Like most small business owners, John Pickering is worried about what a second lockdown will mean for his Norfolk quilting and embroidery shop.
His family business – Sew On and So Forth – was lucky enough to recover from a sharp fall in revenue at the start of the outbreak. But further strain – especially during the quiet winter months – will mean making sacrifices. At best, it will mean putting dreams of expansion aside. At worst, it will mean potentially losing his Hunstanton shopfront and letting go up to six staff including his son and nephew.
The 67-year-old was hoping to access £40,000 worth of emergency funding under the government’s bounce-back loan scheme (BBLS) to secure his firm’s financial future, but six months into the coronavirus outbreak, Pickering is still empty handed.
Banks have so far doled out £38bn to 1.3m firms under BBLS. But Pickering is among the 250,000 small and medium sized businesses believed to be locked out of the government’s bounce-back loan scheme (BBLS) simply because they do not bank with any of the 28 accredited lenders, according to estimates by the all-party parliamentary group (APPG) on fair business banking.
Without a financial lifeline, many of those firms – which may struggle to afford or qualify for commercial loans – will be forced to radically cut costs or go out of business.
Pickering tried to lodge an application with HSBC – one of the few banks that was accepting non-customers until last week – back in May. He later opened an account with online lender Tide, only to find out that the bank had run out of bounce-back loan money a week after the application was approved.
“If we do decide to shut down, the government has then got to support six people,” Pickering said. “And we’re on the north Norfolk coast – there’s very little chance of other employment. It’ll cost them a darn sight more to support those people than it is for a loan coming to me. It’s just nonsensical,” he said.
The Treasury has started to push the issue in recent weeks, telling banks in high level discussions that that the government expect applications to be opened up to non-customers. However, officials have stopped short of forcing banks to do so, as the matter is still considered a business decision.
Even though the bounce-back loan programme – which offers firms cheap funding worth up to £50,000 – is 100% government-backed, lenders still have to make reasonable efforts to chase down debts before the government agrees to use taxpayer cash to foot the bill.
Speaking in the House of Commons on Tuesday, City minister John Glen said: “Many of those [banks] that are still only open to existing customers are regularly reviewing that position.
“The government have always made clear to lenders that they should open to new customers as soon as it is operationally possible for them to do so. Lenders are fully aware of the current urgency, so we would expect them to respond appropriately to their customers’ needs.”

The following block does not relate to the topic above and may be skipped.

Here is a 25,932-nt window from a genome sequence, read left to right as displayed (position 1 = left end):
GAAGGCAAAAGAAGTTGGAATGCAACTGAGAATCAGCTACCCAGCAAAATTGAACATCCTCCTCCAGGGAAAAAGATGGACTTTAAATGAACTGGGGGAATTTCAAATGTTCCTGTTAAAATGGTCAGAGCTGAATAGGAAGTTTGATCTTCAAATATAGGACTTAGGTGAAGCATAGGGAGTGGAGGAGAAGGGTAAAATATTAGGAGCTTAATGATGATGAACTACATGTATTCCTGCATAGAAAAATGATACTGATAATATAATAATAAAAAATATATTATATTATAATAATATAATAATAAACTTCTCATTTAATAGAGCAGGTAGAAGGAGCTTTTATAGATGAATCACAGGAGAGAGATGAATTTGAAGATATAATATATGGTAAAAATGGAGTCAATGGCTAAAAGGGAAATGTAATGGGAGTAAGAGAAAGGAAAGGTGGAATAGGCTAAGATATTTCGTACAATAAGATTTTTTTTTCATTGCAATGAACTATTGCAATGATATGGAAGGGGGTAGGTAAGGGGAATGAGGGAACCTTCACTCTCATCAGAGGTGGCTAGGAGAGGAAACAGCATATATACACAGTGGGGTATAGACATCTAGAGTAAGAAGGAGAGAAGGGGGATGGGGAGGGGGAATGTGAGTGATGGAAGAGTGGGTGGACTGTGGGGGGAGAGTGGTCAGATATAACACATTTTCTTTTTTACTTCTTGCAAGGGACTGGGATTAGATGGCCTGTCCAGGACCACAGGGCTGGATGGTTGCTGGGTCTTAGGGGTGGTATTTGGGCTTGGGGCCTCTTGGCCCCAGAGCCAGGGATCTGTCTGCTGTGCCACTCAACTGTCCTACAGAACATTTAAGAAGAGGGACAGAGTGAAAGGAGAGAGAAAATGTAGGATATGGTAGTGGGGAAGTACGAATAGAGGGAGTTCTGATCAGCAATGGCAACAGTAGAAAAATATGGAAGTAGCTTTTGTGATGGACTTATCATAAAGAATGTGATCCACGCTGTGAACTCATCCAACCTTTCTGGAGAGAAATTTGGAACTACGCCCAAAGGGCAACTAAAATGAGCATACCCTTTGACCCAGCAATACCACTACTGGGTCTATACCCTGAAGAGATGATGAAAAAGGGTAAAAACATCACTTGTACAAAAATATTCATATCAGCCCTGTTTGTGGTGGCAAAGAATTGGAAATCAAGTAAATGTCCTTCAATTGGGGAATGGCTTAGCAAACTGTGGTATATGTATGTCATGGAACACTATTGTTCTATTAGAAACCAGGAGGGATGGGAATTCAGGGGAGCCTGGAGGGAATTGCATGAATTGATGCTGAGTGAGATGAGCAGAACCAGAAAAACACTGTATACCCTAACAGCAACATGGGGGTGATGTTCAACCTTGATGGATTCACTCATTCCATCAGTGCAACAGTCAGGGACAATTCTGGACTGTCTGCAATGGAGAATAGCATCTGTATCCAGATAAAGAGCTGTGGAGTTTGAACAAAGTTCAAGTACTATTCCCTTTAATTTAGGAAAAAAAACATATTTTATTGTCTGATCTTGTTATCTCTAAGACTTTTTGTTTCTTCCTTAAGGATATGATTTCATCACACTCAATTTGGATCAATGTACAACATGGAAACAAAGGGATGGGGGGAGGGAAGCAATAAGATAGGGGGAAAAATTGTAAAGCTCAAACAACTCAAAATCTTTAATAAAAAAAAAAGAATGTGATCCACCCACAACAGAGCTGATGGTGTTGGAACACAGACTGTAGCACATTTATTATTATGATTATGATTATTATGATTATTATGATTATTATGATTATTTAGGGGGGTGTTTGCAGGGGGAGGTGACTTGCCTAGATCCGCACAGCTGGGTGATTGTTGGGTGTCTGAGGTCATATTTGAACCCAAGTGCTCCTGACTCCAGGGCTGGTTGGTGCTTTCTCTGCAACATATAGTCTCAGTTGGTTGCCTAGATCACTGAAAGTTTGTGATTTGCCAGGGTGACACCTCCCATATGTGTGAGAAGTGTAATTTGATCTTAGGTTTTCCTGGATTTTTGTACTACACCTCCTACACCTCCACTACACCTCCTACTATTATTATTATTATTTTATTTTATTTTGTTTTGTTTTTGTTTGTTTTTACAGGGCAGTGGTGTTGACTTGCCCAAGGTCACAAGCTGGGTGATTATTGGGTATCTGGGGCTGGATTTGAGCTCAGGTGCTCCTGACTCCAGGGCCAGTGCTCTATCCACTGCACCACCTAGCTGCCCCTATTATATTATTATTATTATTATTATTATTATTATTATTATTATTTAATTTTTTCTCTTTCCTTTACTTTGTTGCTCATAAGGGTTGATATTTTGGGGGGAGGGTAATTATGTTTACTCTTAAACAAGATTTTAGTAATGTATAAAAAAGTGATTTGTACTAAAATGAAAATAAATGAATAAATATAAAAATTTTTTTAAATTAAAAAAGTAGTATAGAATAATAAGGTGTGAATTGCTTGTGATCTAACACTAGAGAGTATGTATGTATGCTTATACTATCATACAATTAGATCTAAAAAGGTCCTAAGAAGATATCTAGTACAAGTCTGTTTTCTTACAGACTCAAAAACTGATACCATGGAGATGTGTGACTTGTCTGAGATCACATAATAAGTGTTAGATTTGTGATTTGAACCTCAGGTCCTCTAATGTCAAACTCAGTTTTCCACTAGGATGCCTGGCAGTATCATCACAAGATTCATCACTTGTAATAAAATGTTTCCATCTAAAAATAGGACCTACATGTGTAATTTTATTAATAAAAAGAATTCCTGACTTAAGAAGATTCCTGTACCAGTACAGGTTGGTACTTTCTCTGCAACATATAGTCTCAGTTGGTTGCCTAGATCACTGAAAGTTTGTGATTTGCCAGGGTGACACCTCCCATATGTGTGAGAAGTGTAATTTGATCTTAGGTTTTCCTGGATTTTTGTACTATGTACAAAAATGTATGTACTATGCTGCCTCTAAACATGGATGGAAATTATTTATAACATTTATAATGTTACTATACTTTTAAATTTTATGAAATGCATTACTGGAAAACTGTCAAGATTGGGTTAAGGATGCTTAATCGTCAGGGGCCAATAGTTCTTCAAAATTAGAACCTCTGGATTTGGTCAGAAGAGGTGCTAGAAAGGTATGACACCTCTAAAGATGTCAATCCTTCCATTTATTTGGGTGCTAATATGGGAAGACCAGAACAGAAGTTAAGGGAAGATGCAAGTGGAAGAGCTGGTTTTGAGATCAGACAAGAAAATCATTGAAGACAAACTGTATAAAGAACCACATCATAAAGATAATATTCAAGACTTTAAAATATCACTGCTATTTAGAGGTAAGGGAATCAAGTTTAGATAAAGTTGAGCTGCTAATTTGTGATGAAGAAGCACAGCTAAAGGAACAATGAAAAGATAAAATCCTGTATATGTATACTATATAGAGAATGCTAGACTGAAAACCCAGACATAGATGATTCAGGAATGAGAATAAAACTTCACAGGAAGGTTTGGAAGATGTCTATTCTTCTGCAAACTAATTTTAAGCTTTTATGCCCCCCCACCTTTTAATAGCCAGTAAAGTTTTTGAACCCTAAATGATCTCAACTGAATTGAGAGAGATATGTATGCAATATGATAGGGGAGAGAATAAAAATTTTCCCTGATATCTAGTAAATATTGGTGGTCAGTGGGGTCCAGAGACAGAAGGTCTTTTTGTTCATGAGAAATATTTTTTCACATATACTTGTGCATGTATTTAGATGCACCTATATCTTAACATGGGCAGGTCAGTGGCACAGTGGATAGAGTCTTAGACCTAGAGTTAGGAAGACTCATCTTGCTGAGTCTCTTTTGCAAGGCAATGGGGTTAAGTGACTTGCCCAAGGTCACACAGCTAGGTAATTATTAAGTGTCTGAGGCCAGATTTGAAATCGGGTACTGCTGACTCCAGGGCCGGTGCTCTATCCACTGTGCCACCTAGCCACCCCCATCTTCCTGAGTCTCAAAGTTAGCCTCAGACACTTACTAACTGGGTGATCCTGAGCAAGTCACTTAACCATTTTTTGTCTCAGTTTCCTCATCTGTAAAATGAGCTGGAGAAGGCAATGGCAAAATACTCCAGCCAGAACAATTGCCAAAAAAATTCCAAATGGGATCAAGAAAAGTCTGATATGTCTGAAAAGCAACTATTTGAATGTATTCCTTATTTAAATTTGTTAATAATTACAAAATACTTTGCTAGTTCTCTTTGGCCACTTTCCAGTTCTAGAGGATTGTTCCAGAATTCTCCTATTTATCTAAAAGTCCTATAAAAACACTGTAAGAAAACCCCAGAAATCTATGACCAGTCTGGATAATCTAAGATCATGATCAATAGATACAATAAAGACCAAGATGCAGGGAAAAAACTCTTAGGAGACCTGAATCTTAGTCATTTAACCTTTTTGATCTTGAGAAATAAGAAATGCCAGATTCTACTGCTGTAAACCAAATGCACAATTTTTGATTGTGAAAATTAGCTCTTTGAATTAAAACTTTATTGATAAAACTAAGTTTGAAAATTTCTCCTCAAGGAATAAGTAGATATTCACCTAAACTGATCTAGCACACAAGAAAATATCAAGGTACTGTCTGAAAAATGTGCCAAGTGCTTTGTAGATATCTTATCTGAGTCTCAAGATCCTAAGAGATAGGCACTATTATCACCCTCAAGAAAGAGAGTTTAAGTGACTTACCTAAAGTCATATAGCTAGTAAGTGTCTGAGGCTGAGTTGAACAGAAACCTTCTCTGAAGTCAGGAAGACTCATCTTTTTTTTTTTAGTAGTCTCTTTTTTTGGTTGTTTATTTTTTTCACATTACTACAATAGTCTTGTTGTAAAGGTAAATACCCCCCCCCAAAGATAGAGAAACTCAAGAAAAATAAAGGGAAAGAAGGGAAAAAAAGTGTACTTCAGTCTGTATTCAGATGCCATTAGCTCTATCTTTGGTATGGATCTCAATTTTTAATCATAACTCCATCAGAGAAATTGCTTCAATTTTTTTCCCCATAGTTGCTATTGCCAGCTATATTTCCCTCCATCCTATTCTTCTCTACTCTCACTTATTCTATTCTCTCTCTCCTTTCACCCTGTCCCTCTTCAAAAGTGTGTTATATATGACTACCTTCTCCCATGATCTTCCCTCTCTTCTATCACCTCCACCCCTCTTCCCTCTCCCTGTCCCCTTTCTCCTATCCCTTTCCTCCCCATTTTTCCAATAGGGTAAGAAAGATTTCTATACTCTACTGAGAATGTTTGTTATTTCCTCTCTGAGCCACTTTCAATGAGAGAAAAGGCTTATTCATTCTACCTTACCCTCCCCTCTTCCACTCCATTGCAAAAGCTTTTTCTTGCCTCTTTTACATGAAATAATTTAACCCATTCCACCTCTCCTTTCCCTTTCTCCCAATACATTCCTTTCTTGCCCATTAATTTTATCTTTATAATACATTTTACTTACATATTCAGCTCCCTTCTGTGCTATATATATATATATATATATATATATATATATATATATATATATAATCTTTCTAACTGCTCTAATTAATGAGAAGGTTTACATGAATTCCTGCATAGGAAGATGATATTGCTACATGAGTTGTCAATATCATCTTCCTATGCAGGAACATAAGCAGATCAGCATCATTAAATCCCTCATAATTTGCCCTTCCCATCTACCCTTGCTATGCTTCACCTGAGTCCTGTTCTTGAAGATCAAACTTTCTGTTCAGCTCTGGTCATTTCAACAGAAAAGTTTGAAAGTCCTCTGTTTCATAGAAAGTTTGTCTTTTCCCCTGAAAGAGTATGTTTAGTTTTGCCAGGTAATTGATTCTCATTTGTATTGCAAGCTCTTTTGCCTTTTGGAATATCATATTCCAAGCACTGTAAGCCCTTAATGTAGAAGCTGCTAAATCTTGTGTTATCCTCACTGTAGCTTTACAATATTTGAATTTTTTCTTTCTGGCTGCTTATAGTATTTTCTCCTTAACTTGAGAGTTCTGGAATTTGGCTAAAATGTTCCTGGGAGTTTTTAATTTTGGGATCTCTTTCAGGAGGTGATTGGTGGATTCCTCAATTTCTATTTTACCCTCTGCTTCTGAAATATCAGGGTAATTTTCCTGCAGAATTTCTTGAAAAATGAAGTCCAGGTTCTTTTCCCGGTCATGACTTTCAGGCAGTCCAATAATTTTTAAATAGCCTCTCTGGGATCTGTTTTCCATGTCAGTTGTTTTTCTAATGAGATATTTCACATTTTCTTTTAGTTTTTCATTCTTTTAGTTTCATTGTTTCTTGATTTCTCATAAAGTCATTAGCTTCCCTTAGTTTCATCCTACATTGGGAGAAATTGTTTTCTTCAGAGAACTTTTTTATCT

The matter has become more pressing for small firms after HSBC closed its doors to new customers last week, saying it needed time to work through a backlog of existing applications. HSBC, one of the UK’s biggest banks, was the only major lender processing applications from businesses outside of its customer base.
Critics say banks have been offered cheap funding from the Bank of England – under a term funding scheme for small businesses known as TFSME – for this exact reason: to help bolster lending to businesses in crisis.
Kevin Hollinrake, Conservative MP and co-chair of the APPG, said: “It’s unacceptable that up to 250,000 businesses locked out of bounce-back loans through no fault of their own as they’re with the ‘wrong bank’.
“Banks who can access cheap funding from the Bank of England have a moral duty to provide loans to these locked out businesses and we are calling on the Treasury to do everything they can to remind them of their obligations to UK SMEs and UK plc,” he added.
Industry groups like the Federation for Small Business (FSB) are concerned that businesses like Pickering’s are still struggling to access a loan more than six months since the UK first went into lockdown.
“With the end of November deadline for applications already fast-approaching, the Treasury should urgently intervene to ensure that those who find themselves in this position have a guaranteed route through which they can make an application that will be assessed swiftly.
“The trend is particularly troubling as a lot of firms will now be thinking about a bounce back for the first time following the PM’s warning of a further six months of disruption.”
Banking lobby group UK Finance said lenders were providing “an unprecedented level of support to businesses affected by the Covid-19 crisis”. They said government-backed loans were one of a number of options available for customers, who could also apply for traditional commercial loans, extended overdrafts and asset-based finance.
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